Isaac Wunder order

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An Isaac Wunder order is an order issued by an Irish court restricting the ability of a vexatious litigant to institute legal proceedings without leave from that or another court, whether for a specified period of time or indefinitely. It is named after Isaac Wunder, an Irishman who became notorious for instituting a number of actions that were subsequently deemed by the court to be frivolous or vexatious.

Origins[edit]

In the mid-1960s, the plaintiff in Keaveney v. Geraghty[1] sought damages for libel in proceedings before the High Court. The defendant applied for a stay of proceedings on the grounds that they were, inter alia, frivolous and vexatious, and an abuse of process. The court granted the stay, whereupon the plaintiff appealed. The Supreme Court varied the ruling to provide that no further proceedings on the action could be taken without leave of the court.[2]

A few years later, Isaac Wunder sued the Irish Hospitals Trust, also known as the Irish Sweepstake, for claimed sweepstakes winnings.[3] His claims were dismissed as frivolous and vexatious. Wunder appealed. Wunder had made several claims against the defendants on the matter, and in each case the claims had been ruled groundless. In the light of this history of repeated attempts to get a more favourable ruling on the same issue, the Supreme Court issued an order similar to that issued in Keaveney, directing that Wunder could take no further proceedings on the matter at the High Court.[2] Although this was not the first order of its kind issued, it nonetheless became known as the "Isaac Wunder order".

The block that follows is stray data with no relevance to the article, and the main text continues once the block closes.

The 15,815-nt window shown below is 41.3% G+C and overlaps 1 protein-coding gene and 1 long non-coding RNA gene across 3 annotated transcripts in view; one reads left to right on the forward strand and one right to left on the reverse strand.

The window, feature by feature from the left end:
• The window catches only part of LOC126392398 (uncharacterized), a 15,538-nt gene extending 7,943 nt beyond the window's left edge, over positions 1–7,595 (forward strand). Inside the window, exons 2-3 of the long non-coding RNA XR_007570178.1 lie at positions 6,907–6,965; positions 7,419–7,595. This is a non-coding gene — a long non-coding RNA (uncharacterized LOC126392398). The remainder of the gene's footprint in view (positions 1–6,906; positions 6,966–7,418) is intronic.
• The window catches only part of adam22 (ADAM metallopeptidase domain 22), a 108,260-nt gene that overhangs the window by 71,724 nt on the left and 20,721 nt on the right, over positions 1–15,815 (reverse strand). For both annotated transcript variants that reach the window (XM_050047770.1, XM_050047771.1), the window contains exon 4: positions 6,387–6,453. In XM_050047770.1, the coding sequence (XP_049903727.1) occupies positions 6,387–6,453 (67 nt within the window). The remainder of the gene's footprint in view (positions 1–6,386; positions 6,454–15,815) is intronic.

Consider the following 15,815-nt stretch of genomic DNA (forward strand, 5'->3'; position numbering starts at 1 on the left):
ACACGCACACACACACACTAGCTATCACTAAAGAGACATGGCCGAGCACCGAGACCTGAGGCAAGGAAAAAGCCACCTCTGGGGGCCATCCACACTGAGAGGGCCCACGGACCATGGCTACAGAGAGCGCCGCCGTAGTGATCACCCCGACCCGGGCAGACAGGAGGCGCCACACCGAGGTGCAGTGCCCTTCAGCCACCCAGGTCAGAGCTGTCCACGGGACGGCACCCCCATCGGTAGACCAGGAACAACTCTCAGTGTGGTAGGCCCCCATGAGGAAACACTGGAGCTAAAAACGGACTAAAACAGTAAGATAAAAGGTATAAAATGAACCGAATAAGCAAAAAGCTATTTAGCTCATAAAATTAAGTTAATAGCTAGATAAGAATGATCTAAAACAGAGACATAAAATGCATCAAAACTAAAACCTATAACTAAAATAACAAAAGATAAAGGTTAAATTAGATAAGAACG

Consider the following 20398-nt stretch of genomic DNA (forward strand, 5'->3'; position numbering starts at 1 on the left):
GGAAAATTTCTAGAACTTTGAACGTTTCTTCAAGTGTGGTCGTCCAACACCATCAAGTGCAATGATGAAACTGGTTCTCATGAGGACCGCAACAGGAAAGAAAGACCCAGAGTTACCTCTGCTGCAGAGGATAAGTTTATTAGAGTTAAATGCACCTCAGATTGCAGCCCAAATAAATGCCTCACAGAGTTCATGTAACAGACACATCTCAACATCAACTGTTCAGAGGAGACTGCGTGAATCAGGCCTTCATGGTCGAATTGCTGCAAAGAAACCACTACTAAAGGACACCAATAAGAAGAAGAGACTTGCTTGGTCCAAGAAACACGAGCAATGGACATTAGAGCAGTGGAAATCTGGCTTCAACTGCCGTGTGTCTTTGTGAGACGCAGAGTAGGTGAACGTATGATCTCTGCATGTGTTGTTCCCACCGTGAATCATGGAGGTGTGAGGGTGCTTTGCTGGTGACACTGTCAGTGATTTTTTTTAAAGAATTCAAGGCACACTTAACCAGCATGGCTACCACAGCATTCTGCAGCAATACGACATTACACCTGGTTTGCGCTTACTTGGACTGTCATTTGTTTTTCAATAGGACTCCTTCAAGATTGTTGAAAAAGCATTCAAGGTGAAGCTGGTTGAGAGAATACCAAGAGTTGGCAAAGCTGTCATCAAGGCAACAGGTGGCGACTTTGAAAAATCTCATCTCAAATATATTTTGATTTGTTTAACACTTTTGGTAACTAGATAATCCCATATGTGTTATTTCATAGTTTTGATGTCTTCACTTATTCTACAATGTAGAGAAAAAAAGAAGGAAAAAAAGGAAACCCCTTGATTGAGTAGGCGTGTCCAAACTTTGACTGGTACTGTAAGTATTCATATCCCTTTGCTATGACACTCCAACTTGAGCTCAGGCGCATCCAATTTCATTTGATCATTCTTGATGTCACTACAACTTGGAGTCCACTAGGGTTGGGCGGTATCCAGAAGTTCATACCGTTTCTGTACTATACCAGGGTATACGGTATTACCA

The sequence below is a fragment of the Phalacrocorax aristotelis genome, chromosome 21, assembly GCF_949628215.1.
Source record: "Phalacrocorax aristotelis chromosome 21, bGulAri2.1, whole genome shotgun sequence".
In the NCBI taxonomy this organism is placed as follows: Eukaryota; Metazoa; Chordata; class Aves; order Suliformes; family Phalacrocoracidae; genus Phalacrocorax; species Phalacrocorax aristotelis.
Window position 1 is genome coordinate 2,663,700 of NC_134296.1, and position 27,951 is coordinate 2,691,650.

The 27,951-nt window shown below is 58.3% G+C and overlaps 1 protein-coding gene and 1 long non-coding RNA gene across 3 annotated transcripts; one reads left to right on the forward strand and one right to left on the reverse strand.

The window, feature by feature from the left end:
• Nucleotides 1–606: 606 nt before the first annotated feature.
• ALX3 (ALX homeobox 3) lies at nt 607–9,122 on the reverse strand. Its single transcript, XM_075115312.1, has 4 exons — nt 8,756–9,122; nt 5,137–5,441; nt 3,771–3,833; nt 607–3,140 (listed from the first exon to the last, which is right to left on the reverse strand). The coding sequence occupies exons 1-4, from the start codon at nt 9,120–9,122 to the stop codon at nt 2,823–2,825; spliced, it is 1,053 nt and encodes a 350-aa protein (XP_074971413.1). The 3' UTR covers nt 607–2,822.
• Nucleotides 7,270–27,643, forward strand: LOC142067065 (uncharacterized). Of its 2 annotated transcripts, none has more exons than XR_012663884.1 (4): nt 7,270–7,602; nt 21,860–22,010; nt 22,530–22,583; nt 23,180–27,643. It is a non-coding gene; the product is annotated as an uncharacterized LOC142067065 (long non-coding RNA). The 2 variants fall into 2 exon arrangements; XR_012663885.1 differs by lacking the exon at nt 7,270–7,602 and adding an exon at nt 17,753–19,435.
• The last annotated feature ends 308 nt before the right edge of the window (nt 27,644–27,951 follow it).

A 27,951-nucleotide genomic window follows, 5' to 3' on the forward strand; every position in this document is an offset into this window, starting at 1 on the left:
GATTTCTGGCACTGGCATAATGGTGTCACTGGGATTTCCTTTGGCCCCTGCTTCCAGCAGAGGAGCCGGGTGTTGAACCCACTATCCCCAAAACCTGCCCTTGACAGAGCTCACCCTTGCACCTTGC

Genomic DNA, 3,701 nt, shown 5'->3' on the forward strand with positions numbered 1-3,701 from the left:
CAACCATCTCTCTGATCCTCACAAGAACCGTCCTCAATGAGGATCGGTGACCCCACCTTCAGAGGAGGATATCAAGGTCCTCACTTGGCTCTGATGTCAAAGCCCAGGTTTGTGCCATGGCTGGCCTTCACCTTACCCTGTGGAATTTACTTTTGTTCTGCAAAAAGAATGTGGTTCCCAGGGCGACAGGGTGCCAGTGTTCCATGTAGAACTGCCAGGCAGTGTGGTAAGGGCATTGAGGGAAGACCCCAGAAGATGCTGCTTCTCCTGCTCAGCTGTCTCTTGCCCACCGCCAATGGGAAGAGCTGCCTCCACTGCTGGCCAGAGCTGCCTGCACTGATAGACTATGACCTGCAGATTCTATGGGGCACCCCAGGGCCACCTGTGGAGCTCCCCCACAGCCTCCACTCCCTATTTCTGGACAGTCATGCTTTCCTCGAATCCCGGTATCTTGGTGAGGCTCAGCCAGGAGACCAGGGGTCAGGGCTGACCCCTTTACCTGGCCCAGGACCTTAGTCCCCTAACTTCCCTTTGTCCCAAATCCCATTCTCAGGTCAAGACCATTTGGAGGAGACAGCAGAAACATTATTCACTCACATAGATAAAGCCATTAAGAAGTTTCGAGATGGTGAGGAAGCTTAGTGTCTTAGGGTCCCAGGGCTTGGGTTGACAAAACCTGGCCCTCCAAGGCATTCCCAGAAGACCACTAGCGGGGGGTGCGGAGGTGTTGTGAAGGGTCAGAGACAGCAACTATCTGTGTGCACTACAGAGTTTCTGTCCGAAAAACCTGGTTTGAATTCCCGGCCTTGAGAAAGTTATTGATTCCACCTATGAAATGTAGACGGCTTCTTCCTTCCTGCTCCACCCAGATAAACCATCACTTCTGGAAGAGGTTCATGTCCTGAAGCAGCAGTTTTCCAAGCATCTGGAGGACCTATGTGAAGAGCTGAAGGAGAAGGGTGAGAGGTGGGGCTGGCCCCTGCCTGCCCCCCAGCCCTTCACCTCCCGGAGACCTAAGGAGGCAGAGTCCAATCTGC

The High Court subsequently described in Riordan v. Ireland (No. 5) the court's inherent jurisdiction to make an order "where the court is satisfied that a person has habitually or persistently instituted vexatious or frivolous civil proceedings". [4] The Court of Appeal endorsed this and confirmed that an order "preserves [the subject's] constitutional right of access to the courts and merely requires that it be exercised only where [they] can satisfy the President of the High Court that [they] ought to be permitted to bring the particular intended proceedings". [5]

Cases[edit]

  • 2010: John Burke, a farmer from County Tipperary, took seven sets of judicial review proceedings to the High Court, challenging proceedings against him in the District Court and the Circuit Court. The High Court issued an Isaac Wunder order against him, preventing him from taking further such proceedings without leave from the President of the High Court.[6]
  • 2010: A married woman, identified only as "LO'M", began separation proceedings in 2000 against her husband, identified only as "JO'M". During the course of the next four years, more than a hundred days were spent on the action. JO'M sued his wife's solicitors for 6 million euros, claiming conspiracy and extortion. The High Court imposed an Isaac Wunder order, barring him from further proceedings against the solicitors without the court's approval.[7]
  • 2017: The High Court issued an Isaac Wunder order against Ruth Moram who had taken a series of cases against the Jehovah's Witnesses and their members in relation to her ejection from the group.[8]

See also[edit]

References[edit]

  1. ^ [1965] IR 551
  2. ^ a b Moore, Anthony. "Isaac Wunder Orders" (PDF). Judicial Studies Institute Journal (Ireland). Archived from the original (PDF) on 2011-07-25. Retrieved 2011-06-18.
  3. ^ Wunder v. Hospitals Trust, (unreported) (Supreme Court of Ireland 24 January 1967). (Walsh, Haugh and O'Keeffe JJ)
  4. ^ [2001] 4 IR at 465
  5. ^ [2019] IECA 90; https://www.bailii.org/ie/cases/IECA/2019/CA90.html
  6. ^ "Judge imposes an Isaac Wunder order on Tipperary farmer". The Irish Times. 2011-02-21. Retrieved 2011-06-17.
  7. ^ Kieron Wood (2010-09-19). "Husband banned from bringing more cases". The Sunday Business Post Online (Ireland). Retrieved 2011-06-17.
  8. ^ https://www.bailii.org/ie/cases/IECA/2019/CA90.html